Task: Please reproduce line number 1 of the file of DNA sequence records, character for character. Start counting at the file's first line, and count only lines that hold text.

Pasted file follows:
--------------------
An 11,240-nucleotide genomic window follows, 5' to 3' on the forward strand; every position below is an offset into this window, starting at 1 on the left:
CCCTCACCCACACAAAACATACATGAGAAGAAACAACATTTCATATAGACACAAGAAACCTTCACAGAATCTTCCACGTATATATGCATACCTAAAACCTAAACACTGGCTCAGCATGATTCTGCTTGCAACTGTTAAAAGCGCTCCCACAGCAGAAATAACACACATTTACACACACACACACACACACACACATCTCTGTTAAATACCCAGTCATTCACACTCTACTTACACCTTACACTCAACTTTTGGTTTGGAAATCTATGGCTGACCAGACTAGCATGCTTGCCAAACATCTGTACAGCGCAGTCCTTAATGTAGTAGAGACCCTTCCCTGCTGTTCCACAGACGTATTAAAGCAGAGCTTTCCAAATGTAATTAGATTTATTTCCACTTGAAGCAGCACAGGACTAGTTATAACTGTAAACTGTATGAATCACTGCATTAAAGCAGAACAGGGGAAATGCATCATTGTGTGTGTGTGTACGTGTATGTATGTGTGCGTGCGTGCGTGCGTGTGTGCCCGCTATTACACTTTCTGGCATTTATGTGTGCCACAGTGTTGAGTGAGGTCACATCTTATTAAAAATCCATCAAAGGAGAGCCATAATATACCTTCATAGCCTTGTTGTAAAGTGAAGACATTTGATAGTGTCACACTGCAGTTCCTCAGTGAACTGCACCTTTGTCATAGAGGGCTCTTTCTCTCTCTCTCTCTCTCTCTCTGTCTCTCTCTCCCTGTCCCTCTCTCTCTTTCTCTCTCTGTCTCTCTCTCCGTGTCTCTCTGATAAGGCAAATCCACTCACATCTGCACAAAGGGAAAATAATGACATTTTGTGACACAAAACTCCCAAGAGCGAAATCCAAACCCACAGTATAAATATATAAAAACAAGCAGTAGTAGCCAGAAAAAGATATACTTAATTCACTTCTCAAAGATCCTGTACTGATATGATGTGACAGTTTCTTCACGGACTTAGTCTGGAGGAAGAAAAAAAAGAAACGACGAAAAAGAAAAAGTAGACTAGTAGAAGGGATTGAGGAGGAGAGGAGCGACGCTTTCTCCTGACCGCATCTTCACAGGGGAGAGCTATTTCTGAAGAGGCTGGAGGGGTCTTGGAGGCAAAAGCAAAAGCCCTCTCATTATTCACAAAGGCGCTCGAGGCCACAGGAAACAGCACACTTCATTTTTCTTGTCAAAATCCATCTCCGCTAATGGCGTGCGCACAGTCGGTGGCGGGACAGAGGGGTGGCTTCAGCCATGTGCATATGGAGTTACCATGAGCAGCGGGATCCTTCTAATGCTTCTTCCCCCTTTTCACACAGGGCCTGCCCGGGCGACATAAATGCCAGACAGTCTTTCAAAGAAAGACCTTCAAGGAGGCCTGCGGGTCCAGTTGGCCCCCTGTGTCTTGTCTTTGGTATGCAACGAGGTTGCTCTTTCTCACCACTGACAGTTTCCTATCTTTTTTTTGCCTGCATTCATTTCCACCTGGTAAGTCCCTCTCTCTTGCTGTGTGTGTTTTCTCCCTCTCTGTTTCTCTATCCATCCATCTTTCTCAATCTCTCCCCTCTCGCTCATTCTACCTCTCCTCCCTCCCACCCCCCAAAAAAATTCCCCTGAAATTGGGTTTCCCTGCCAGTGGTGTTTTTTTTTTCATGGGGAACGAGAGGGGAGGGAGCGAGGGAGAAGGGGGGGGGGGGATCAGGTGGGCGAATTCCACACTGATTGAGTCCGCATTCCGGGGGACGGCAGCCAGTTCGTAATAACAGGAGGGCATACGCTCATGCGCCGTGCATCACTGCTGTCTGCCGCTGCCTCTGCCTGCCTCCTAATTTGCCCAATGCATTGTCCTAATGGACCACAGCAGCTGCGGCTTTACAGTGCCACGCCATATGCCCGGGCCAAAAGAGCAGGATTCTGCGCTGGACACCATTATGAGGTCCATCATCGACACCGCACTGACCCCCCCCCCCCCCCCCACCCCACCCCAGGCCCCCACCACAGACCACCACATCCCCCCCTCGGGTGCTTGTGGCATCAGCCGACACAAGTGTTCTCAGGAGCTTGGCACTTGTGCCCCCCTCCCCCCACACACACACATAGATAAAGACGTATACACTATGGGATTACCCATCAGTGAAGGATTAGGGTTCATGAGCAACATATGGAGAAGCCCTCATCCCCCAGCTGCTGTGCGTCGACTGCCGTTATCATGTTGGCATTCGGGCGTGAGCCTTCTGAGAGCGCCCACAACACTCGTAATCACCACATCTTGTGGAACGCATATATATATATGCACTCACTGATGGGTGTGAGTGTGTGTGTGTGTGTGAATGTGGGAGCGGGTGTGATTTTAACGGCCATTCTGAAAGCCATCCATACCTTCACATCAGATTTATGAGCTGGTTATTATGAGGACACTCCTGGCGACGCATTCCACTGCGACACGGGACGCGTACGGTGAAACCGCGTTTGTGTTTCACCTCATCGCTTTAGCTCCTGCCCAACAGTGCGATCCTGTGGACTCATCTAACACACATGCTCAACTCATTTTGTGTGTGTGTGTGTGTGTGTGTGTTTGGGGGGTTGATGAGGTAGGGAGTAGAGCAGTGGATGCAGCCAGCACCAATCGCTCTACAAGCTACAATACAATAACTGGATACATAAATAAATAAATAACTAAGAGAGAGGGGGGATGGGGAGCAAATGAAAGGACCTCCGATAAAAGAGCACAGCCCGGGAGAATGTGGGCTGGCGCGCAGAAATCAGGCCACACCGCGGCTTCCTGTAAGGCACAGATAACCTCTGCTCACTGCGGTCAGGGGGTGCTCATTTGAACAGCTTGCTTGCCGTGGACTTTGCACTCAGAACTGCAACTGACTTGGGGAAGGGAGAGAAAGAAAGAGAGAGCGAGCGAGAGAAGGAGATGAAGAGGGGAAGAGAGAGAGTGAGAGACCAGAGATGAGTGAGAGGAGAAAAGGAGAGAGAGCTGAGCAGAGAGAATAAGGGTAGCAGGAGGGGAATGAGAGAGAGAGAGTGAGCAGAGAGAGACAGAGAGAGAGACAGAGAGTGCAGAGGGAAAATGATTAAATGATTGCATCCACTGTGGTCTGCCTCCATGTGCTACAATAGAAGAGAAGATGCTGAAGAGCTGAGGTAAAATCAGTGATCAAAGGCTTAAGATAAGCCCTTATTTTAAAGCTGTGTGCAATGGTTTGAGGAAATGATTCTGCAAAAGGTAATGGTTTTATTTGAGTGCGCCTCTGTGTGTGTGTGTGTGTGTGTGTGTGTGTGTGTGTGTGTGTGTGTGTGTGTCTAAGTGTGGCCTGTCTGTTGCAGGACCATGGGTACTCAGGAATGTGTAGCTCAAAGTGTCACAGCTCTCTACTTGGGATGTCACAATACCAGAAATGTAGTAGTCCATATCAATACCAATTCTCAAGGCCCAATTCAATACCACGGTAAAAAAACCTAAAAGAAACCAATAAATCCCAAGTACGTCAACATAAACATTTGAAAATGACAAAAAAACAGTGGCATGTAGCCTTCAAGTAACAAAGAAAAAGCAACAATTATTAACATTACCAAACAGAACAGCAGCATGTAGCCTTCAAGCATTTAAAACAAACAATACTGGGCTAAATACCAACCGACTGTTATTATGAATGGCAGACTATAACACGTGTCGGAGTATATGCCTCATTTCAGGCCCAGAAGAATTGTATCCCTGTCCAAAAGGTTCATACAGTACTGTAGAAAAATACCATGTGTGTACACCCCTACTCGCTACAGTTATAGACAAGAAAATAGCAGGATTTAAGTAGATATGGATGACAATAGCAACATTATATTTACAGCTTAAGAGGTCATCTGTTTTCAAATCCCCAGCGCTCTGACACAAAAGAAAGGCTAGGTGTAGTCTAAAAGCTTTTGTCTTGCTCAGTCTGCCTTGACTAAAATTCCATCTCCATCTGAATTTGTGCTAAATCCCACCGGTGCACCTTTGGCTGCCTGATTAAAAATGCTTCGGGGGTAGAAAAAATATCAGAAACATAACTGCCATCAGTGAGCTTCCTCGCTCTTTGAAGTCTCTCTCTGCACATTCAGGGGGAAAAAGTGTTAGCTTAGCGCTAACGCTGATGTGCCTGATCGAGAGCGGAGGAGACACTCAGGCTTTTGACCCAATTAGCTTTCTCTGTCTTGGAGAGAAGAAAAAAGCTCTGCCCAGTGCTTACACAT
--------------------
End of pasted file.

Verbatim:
An 11,240-nucleotide genomic window follows, 5' to 3' on the forward strand; every position below is an offset into this window, starting at 1 on the left: